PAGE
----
It is perhaps in recognition of these realities and the complexities with regard to the languages question that the Official Languages Commission was set up in 1991. The Act (No. 18 of 1991) setting up the Commission may be examined under the heads of (a) its functions (b) its effectiveness as a complaint handler or Ombudsman and dispute resolution mechanism. (c) a prevention mechanism and (d) an agent of change.
The functions of the Commission as laid down in its legislative objectives are wide enough and include the recommendation of principles of policy relating to the use of the two official languages which under the Thirteenth Amendment are Sinhala and Tamil. The time has come for the Commission to boldly examine and recommend measures that will effectively put an end to language being used as a ready plaything by politicians and religious leaders on both sides of the divide. This will if successful, indeed be a historic achievement for the Commission. The Commission is mandated to monitor and supervise the compliance with the provisions contained in Chapter 1V of the constitution and the Thirteenth Amendment. The Commission is not empowered to deal with the link language. It is also empowered to ensure the use and promote the appreciation of the two languages, acceptance, maintenance and continuance of their status, equality and right of use in accordance with Chapter 1V of the constitution and the Thirteenth Amendment. The Commission has to conduct investigations both on its own initiative and in response to any complaints received and to recommend remedial action. Complaints regarding language use or non use arise from maladministration, abuse of authority and official and judicial insensitivity. The inadequacy of effective judicial and administrative responses to complaints arising from day to day operations of government and private sector activity cannot be seriously disputed.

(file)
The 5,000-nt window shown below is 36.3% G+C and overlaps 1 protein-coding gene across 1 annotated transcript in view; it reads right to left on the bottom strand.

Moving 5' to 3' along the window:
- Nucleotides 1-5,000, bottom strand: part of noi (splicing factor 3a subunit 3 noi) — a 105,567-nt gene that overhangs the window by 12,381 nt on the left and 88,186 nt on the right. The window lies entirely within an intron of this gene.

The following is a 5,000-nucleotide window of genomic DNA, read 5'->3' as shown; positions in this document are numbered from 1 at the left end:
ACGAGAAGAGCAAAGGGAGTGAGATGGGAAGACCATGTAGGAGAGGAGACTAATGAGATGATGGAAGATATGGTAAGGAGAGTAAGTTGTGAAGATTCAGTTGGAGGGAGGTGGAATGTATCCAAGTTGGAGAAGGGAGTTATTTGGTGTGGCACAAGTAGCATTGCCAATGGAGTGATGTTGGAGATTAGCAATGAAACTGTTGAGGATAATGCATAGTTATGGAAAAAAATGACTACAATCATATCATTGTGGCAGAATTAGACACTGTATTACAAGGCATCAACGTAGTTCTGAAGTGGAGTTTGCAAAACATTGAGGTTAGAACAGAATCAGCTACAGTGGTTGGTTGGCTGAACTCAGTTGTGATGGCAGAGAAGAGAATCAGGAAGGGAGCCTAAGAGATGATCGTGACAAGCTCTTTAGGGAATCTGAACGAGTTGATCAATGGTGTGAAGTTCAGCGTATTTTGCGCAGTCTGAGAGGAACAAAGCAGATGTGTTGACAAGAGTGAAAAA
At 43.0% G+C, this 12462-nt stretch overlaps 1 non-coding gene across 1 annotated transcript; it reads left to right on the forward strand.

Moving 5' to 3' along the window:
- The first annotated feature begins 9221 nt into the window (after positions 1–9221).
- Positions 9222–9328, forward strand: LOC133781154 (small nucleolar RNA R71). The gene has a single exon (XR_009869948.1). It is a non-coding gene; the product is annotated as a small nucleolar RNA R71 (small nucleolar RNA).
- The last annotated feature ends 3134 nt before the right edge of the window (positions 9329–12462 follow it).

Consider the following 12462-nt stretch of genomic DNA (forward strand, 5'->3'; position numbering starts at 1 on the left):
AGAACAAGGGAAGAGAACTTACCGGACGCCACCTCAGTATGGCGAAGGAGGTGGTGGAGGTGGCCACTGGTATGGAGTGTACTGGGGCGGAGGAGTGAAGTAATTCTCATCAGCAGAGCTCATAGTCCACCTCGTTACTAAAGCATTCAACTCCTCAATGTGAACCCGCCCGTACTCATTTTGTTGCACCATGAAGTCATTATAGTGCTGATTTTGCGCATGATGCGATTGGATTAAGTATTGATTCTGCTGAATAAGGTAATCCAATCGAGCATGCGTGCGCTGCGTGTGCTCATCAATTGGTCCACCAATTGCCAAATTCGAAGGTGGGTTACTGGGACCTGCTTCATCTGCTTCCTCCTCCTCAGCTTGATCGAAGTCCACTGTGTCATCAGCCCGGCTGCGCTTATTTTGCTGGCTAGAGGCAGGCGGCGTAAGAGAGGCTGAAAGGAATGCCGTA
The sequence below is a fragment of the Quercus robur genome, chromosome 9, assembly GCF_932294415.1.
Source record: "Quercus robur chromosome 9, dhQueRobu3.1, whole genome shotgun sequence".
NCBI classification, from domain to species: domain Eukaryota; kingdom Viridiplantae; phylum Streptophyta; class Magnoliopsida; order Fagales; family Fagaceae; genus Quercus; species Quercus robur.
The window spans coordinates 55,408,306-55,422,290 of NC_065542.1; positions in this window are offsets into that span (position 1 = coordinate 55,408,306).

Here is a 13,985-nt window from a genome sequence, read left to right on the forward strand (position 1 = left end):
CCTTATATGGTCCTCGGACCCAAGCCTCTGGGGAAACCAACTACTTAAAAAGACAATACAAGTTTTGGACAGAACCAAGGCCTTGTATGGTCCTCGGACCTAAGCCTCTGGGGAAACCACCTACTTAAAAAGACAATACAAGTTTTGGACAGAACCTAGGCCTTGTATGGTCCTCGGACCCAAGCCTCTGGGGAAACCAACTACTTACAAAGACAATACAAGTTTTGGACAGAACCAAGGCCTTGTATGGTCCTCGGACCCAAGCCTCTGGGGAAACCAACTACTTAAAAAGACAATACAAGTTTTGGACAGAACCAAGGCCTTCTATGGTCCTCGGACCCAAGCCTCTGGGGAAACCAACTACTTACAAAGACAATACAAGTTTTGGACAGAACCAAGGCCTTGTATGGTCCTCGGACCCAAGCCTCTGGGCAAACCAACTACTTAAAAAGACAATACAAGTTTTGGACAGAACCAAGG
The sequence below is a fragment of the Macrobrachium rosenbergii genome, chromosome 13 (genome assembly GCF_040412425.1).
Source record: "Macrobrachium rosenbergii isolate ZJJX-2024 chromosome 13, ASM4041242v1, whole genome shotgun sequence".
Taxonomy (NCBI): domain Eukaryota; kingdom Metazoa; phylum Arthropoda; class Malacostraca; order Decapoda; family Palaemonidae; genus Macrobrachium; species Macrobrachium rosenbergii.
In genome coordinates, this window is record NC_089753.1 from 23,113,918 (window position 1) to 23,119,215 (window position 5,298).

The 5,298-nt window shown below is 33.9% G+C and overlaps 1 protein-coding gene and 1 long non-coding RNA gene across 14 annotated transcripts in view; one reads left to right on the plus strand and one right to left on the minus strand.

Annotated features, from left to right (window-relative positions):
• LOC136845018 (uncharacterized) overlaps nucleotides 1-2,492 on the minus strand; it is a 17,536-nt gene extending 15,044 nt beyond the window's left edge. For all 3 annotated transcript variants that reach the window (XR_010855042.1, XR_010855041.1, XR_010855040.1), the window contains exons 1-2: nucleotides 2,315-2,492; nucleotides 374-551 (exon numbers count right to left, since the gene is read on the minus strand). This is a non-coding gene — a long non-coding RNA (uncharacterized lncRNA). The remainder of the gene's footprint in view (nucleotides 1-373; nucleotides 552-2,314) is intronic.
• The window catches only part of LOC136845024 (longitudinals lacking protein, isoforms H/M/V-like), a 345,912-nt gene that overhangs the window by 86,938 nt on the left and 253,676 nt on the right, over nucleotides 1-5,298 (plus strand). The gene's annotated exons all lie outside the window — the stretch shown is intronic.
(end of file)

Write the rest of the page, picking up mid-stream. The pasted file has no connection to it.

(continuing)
Limitations of the judicial process are well known. Relief from the judicial arm of government especially in regard to violations of fundamental rights and language rights has still to be sought in Colombo. This has proved to be an expensive, slow and an exacting process for victims spread out into the far corners of the country. In addition to costs legal procedures are full of rules and door closing devises. This has tended to block access to justice and create a caste system within the legal profession itself. This has had an adverse effect on the rights of people.